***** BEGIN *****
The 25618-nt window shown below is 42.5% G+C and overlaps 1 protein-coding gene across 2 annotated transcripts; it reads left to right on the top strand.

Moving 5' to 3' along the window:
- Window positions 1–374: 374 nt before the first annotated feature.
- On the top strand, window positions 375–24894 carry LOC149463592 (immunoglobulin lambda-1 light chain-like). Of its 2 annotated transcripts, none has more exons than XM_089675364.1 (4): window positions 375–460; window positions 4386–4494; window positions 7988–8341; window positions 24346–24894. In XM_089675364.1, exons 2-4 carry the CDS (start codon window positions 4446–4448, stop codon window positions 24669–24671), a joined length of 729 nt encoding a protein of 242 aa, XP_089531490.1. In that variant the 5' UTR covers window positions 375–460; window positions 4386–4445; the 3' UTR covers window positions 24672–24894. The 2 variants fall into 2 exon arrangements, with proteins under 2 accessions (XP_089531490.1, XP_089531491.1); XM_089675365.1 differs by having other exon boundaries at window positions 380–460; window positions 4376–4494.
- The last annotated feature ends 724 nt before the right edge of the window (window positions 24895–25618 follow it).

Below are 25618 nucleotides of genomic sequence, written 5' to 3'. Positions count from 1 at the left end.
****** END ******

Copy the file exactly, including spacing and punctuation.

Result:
The 25618-nt window shown below is 42.5% G+C and overlaps 1 protein-coding gene across 2 annotated transcripts; it reads left to right on the top strand.

Moving 5' to 3' along the window:
- Window positions 1–374: 374 nt before the first annotated feature.
- On the top strand, window positions 375–24894 carry LOC149463592 (immunoglobulin lambda-1 light chain-like). Of its 2 annotated transcripts, none has more exons than XM_089675364.1 (4): window positions 375–460; window positions 4386–4494; window positions 7988–8341; window positions 24346–24894. In XM_089675364.1, exons 2-4 carry the CDS (start codon window positions 4446–4448, stop codon window positions 24669–24671), a joined length of 729 nt encoding a protein of 242 aa, XP_089531490.1. In that variant the 5' UTR covers window positions 375–460; window positions 4386–4445; the 3' UTR covers window positions 24672–24894. The 2 variants fall into 2 exon arrangements, with proteins under 2 accessions (XP_089531490.1, XP_089531491.1); XM_089675365.1 differs by having other exon boundaries at window positions 380–460; window positions 4376–4494.
- The last annotated feature ends 724 nt before the right edge of the window (window positions 24895–25618 follow it).

Below are 25618 nucleotides of genomic sequence, written 5' to 3'. Positions count from 1 at the left end.